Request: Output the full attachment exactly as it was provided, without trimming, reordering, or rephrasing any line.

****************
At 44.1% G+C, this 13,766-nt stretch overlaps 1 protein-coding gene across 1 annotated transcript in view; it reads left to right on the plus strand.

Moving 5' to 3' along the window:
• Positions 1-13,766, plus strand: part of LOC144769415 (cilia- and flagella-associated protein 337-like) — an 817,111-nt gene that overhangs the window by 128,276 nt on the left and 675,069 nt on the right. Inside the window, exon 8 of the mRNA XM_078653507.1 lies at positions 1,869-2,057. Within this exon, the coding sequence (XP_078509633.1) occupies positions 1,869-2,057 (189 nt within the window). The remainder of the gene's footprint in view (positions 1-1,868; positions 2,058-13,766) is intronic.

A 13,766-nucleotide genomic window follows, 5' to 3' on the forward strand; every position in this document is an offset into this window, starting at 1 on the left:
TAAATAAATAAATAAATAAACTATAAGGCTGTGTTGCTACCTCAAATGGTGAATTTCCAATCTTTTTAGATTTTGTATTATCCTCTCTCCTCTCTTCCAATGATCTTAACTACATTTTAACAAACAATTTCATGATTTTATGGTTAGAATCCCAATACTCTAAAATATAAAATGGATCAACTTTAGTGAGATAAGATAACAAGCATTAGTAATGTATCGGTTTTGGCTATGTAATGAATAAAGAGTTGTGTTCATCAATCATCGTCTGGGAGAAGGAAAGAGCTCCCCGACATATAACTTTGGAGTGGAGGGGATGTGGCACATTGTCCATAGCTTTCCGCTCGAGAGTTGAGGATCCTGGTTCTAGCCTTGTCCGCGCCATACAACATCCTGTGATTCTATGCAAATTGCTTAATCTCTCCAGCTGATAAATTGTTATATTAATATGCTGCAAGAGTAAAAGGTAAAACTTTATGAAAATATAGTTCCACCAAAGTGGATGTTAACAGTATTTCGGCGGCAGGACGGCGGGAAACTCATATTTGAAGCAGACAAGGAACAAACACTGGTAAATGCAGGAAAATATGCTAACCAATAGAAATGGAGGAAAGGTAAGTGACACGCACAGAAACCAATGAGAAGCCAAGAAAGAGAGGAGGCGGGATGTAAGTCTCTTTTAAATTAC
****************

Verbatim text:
At 44.1% G+C, this 13,766-nt stretch overlaps 1 protein-coding gene across 1 annotated transcript in view; it reads left to right on the plus strand.

Moving 5' to 3' along the window:
• Positions 1-13,766, plus strand: part of LOC144769415 (cilia- and flagella-associated protein 337-like) — an 817,111-nt gene that overhangs the window by 128,276 nt on the left and 675,069 nt on the right. Inside the window, exon 8 of the mRNA XM_078653507.1 lies at positions 1,869-2,057. Within this exon, the coding sequence (XP_078509633.1) occupies positions 1,869-2,057 (189 nt within the window). The remainder of the gene's footprint in view (positions 1-1,868; positions 2,058-13,766) is intronic.

A 13,766-nucleotide genomic window follows, 5' to 3' on the forward strand; every position in this document is an offset into this window, starting at 1 on the left:
TAAATAAATAAATAAATAAACTATAAGGCTGTGTTGCTACCTCAAATGGTGAATTTCCAATCTTTTTAGATTTTGTATTATCCTCTCTCCTCTCTTCCAATGATCTTAACTACATTTTAACAAACAATTTCATGATTTTATGGTTAGAATCCCAATACTCTAAAATATAAAATGGATCAACTTTAGTGAGATAAGATAACAAGCATTAGTAATGTATCGGTTTTGGCTATGTAATGAATAAAGAGTTGTGTTCATCAATCATCGTCTGGGAGAAGGAAAGAGCTCCCCGACATATAACTTTGGAGTGGAGGGGATGTGGCACATTGTCCATAGCTTTCCGCTCGAGAGTTGAGGATCCTGGTTCTAGCCTTGTCCGCGCCATACAACATCCTGTGATTCTATGCAAATTGCTTAATCTCTCCAGCTGATAAATTGTTATATTAATATGCTGCAAGAGTAAAAGGTAAAACTTTATGAAAATATAGTTCCACCAAAGTGGATGTTAACAGTATTTCGGCGGCAGGACGGCGGGAAACTCATATTTGAAGCAGACAAGGAACAAACACTGGTAAATGCAGGAAAATATGCTAACCAATAGAAATGGAGGAAAGGTAAGTGACACGCACAGAAACCAATGAGAAGCCAAGAAAGAGAGGAGGCGGGATGTAAGTCTCTTTTAAATTAC